Volume 8, Number 2—February 2002
Postexposure Treatment and Animal Rabies, Ontario, 1958-2000
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|EID||Nunan CP, Tinline RR, Honig JM, Ball DG, Hauschildt P, LeBer CA, et al. Postexposure Treatment and Animal Rabies, Ontario, 1958-2000. Emerg Infect Dis. 2002;8(2):214-217. https://dx.doi.org/10.3201/eid0802.010177|
|AMA||Nunan CP, Tinline RR, Honig JM, et al. Postexposure Treatment and Animal Rabies, Ontario, 1958-2000. Emerging Infectious Diseases. 2002;8(2):214-217. doi:10.3201/eid0802.010177.|
|APA||Nunan, C. P., Tinline, R. R., Honig, J. M., Ball, D. G., Hauschildt, P., & LeBer, C. A. (2002). Postexposure Treatment and Animal Rabies, Ontario, 1958-2000. Emerging Infectious Diseases, 8(2), 214-217. https://dx.doi.org/10.3201/eid0802.010177.|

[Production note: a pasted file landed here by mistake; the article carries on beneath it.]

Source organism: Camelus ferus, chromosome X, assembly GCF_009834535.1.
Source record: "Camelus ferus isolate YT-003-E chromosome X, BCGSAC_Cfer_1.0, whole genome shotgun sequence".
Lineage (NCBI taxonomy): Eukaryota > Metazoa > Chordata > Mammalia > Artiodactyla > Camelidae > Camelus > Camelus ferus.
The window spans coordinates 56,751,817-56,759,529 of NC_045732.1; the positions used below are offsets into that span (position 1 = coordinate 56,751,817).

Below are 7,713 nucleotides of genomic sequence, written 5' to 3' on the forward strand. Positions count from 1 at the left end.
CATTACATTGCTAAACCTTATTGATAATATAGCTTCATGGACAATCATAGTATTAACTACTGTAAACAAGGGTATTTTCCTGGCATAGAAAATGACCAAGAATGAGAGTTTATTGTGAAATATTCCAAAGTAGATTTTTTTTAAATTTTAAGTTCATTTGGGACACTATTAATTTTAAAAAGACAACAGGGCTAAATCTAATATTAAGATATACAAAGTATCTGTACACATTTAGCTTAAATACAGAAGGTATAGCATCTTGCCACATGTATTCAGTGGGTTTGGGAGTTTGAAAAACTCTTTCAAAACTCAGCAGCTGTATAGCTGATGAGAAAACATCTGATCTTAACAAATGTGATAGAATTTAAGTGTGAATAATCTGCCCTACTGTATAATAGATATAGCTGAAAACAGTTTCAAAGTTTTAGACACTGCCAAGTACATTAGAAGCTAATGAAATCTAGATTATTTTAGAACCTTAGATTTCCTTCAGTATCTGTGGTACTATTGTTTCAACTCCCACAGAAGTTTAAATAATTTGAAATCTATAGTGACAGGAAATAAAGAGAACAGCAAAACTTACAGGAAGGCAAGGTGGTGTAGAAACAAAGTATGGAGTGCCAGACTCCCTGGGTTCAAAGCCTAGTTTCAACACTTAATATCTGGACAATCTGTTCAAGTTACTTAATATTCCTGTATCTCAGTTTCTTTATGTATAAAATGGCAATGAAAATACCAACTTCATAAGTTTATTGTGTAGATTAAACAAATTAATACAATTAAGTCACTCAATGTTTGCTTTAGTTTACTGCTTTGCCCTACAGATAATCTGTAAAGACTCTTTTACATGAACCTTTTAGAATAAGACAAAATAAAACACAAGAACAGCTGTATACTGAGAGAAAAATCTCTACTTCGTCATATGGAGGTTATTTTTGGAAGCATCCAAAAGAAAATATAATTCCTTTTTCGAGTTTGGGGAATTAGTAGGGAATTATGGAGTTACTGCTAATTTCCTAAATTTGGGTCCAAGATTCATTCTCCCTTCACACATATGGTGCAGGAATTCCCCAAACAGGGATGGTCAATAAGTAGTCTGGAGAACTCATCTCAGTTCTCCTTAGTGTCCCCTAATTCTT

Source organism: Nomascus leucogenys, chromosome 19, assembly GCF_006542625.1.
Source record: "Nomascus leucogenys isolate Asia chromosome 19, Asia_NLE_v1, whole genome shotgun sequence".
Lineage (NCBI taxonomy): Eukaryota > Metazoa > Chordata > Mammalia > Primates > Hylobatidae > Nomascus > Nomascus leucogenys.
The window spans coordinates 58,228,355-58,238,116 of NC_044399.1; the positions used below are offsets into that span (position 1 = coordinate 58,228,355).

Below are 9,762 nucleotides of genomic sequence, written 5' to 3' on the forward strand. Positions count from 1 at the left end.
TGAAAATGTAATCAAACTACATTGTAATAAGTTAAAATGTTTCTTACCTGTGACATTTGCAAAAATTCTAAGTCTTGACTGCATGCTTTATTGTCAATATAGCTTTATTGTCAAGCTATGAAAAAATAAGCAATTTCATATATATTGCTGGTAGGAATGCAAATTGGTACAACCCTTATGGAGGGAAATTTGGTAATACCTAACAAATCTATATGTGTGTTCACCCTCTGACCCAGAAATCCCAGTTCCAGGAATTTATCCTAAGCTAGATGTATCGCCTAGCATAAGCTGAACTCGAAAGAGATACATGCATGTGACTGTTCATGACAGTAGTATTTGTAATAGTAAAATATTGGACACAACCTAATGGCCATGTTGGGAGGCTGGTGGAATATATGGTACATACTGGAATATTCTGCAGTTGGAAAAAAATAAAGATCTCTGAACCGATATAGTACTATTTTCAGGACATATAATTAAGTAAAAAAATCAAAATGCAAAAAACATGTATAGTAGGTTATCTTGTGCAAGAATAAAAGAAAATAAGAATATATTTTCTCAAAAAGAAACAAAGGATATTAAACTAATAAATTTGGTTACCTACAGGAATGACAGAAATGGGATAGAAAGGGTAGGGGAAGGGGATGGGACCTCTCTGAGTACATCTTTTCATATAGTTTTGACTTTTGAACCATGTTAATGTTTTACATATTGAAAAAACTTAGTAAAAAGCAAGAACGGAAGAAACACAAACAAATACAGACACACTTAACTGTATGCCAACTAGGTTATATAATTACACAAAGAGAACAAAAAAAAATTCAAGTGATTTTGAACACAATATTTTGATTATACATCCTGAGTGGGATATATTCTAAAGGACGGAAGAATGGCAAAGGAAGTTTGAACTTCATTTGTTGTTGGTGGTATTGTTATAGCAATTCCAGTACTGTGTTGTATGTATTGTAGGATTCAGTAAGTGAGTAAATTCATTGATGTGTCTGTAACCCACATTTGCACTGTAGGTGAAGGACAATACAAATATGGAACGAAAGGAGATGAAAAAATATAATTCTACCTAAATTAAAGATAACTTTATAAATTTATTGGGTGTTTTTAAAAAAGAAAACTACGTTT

This paper investigates the relationship between animal rabies and postexposure treatment (PET) in Ontario by examining the introduction of human diploid cell vaccine (HDCV) in 1980 and the initiation of an oral rabies vaccination program for wildlife in 1989. Introducing HDCV led to an immediate doubling of treatments. Both animal rabies and human treatments declined rapidly after the vaccination program was introduced, but human treatments have leveled off at approximately 1,000 per year.
Jurisdictions across North America have identified animal rabies as a serious public health concern (1,2) because the epidemiology of human rabies closely follows the epizoology of animal rabies (3). Recent studies have examined the relationship between animal rabies and postexposure treatment (PET) for reasons of surveillance, economic impact, epidemiology, and appropriate treatment (2,4,5). We investigated the nature of this relationship in Ontario from 1958 to 2000, focusing on the impact of two important advances in rabies prevention: a) the introduction of human diploid cell rabies vaccine (HDCV) and b) the initiation of an oral rabies vaccination program (ORVP).